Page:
Jolla’s Open Source Tablet Gets Crazy Crowd Love

In the world of Indiegogo, Jolla's tablet is a blockbuster -- but in the context of tablet sales overall, it's not even a blip on the radar. Jolla could do just fine as a niche product, though. "We are still mostly in a Model T market right now, and it appears the market wants to aggressively expand into one that has far more unique and better-focused offerings," observed tech analyst Rob Enderle.

Jolla, the company set up by former Nokia executives to keep the Meego operating system alive, raised more than US$841,000 on Wednesday, the first day of its crowdfunding campaign on Indiegogo.

That’s 221 percent of its goal of $380,000 — and the campaign has 21 days to go, closing Dec. 9.

Nearly 5,325 people have contributed to the campaign, although only about 3,800 actually purchased the tablets.

The first 1,000 contributors got the tablet for $189; the next 1,000 for $199 — exclusive of $20 shipping and of any taxes or import duties — and both lots sold out fast. So far, 1,777 people have ponied up for the third lot — 2,000 tablets priced at $204.

Pricing after Dec. 9 will be $250 exclusive of shipping, taxes and duties.

The tablets are scheduled for delivery around May.

“I’m not sure that we can look at the performance of the Indiegogo campaign and necessarily understand how [the tablet’s] going to fare in the market,” Jeff Orr, a senior practice director at ABI Research, told LinuxInsider.

“Jolla will post a benefactors list of the first 500 purchasers plus those who bought all 4,000 preproduction units, and I’m curious as to how many of them will be of Finnish descent,” he continued.

What’s a Jolla Tablet?

The Jolla tablet has a 7.85-inch capacitive 5-point multitouch IPS display with 330 pixels per inch resolution at 2048 x 1536 pixels. That’s on par with the iPad mini 3 and the Nokia N1, which was announced this week, and a little better than the Nexus 9.

It has a 64-bit 1.8 GHz quad-core Intel processor; 2 GB of RAM; 32 GB of memory and a micro-SD card slot for expansion.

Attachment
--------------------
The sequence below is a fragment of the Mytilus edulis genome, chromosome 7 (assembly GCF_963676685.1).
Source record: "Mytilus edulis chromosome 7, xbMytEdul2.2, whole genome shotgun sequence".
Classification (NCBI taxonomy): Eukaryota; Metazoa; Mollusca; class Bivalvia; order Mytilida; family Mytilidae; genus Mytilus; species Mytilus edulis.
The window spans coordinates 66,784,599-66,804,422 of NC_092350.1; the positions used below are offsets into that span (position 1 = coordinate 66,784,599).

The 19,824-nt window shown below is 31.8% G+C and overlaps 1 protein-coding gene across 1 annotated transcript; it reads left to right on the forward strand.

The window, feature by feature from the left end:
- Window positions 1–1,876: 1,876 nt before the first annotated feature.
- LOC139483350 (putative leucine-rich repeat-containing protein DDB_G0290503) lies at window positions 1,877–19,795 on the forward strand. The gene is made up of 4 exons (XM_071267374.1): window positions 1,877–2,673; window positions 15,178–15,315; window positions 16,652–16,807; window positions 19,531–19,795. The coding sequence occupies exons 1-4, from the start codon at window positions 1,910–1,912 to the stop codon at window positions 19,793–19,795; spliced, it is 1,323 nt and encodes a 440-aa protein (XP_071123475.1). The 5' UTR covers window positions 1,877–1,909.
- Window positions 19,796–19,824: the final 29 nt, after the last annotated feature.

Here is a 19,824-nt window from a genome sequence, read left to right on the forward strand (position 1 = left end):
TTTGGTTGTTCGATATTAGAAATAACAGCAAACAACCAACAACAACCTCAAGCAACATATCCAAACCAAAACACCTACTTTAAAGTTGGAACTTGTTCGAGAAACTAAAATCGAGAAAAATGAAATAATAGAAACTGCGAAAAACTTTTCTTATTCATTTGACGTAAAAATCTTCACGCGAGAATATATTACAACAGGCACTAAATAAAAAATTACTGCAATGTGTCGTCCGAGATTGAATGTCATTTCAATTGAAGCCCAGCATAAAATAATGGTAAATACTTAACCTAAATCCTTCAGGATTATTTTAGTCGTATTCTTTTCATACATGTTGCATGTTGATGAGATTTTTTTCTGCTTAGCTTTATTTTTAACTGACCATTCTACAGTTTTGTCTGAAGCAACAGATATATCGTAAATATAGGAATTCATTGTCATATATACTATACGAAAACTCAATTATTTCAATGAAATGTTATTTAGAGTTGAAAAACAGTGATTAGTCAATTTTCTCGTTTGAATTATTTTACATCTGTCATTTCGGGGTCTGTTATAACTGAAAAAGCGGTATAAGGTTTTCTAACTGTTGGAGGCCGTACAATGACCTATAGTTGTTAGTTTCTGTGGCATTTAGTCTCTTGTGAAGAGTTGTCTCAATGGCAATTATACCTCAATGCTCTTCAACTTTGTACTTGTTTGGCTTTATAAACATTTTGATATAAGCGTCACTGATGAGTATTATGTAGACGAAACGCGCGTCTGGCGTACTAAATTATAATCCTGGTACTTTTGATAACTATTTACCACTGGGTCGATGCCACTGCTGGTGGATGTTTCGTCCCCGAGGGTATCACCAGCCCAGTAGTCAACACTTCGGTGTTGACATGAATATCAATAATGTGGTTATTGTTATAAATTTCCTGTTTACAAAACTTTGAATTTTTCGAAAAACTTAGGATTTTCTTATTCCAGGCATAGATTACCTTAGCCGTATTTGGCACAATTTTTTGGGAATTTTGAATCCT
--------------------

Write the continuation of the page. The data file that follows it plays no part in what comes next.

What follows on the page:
The tablet has a 5-MP rear camera that can take 1080p HD video at 60 fps and a 2-MP front camera, on par with the iPad mini 3.

It supports WiFi and Bluetooth 4.0.

It’s equipped with the standard sensors — an accelerometer, and light and proximity sensors — and it supports Glonass.

The Jolla Tablet’s Software

Jolla tablet runs v2.0 of Sailfish, a mobile OS that combines the Linux kernel with Mer and Jolla’s own proprietary software.

Sailfish is open source software, and Jolla has included its proprietary multitasking Lipstick graphical shell in the OS.

The Sailfish OS works with gestures. It runs Sailfish native apps.

The Sailfish OS also runs Android apps, through a proprietary Android compatibility layer. Since it’s a GNU/Linux-based OS, it might be able to run other GNU/Linux apps.

Sailfish 2.0 can be customized through its “Ambiences” feature; its “events” feature aggregates all a user’s messages, calendar events and other relevant information into one view.

The Sailfish has no back doors, and Jolla pledges not to share or sell users’ data.

The tablet offered through Indigogo will be available in the United States, the EU, Norway, Switzerland, India, China, Hong Kong and Russia.

Deconstructing the Masses’ Love

The Jolla tablet campaign “is about selling to the technology geeks,” Rob Enderle, principal analyst at the Enderle Group, told LinuxInsider. “This tablet promises the app support of Android but with a level of flexibility more in line with Linux … and at a price that reduces the risk.”

Still, 4,000 units is not even a drop in the bucket of tablet sales.

“They wouldn’t even be in the top 15 [tablet vendors] if they shipped 1 million tablets a year,” Orr pointed out. “Even if they shipped 1 million units a quarter, that would be a blip.”

Put another way, Apple shipped 12.3 million units in Q3; Samsung 9.9 million; and Lenovo 3 million, ABI’s statistics show.

Nonetheless, “this showcases that there are strong markets for devices that focus on the unique needs of defined groups,” Enderle said. “We are still mostly in a Model T market right now, and it appears the market wants to aggressively expand into one that has far more unique and better-focused offerings.”

Richard Adhikari

Richard Adhikari has written about high-tech for leading industry publications since the 1990s and wonders where it's all leading to. Will implanted RFID chips in humans be the Mark of the Beast? Will nanotech solve our coming food crisis? Does Sturgeon's Law still hold true? You can connect with Richard on Google+.

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